Duterte, ASEAN leaders pull back from South China Sea dispute

By Elizabeth Shim   |   May 1, 2017 at 1:11 PM
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An exclusive report putting perspective on the week's most important developments.

May 1 (UPI) -- China's militarization of disputed South China Sea islands was the elephant in the room during a recent meeting of the 10-member Association of Southeast Asian Nations, where Philippine President Rodrigo Duterte acceded to Chinese plans to continue buildup on the Spratly Islands.

"We cannot stop China from doing its thing. Even the Americans were not able to stop them," Duterte told reporters Monday at the Davao International Airport, the Philippine Star reported.

On Saturday, Duterte met with other Southeast Asian leaders at the ASEAN Summit in Manila.

An ASEAN chairman statement issued after the meeting shows evidence the regional bloc is backing away from direct confrontation with a more assertive Beijing.

Carlyle Thayer, an analyst at the University of New South Wales in Canberra, Australia, said the document shows the Philippines abstained from referring to a United Nations-backed ruling on the South China Sea dispute, and that the waters are fast becoming "China's lake."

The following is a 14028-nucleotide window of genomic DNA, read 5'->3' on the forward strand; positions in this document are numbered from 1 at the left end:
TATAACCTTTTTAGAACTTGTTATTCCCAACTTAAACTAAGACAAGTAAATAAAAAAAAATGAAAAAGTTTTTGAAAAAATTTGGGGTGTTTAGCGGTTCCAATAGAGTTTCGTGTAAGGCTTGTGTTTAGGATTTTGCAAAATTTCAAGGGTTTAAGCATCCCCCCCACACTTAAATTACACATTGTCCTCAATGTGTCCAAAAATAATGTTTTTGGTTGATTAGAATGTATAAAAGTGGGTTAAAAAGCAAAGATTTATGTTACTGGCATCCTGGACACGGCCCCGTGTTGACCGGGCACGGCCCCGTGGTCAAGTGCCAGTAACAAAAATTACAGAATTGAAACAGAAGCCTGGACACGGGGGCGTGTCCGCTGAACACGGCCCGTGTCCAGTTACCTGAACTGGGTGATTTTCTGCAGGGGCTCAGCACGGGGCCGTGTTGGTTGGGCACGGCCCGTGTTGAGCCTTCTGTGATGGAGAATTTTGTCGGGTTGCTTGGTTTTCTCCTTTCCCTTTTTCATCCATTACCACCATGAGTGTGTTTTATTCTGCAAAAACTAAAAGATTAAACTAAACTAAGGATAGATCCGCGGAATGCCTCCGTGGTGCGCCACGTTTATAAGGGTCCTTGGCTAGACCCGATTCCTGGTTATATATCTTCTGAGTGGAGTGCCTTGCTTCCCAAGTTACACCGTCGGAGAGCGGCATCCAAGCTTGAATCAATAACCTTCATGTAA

"In sum, although some ASEAN ministers feel progress is being made on managing maritime disputes in the South China Sea, the reality is that ASEAN is gradually accepting that the South China Sea has become China's lake," Thayer said.

The statement did not include calls for "self-restraint" with regards to land reclamation, according to Thayer.

But Duterte has said a "significant process" is being worked out so a code of conduct in the South China Sea is established.

On Monday the Philippine leader also said he is planning joint exercises with the Chinese navy.

"Yes, I said I agree. We can have joint exercises here in Mindanao, maybe in the Sulu Sea," Duterte said.

China's People's Liberation Army Navy has sent ships to tour more than 20 countries: a new-generation guided missile destroyer, the Changchun, the frigate ship Xingzhou and a supply ship, to mark the 68th anniversary of the navy.

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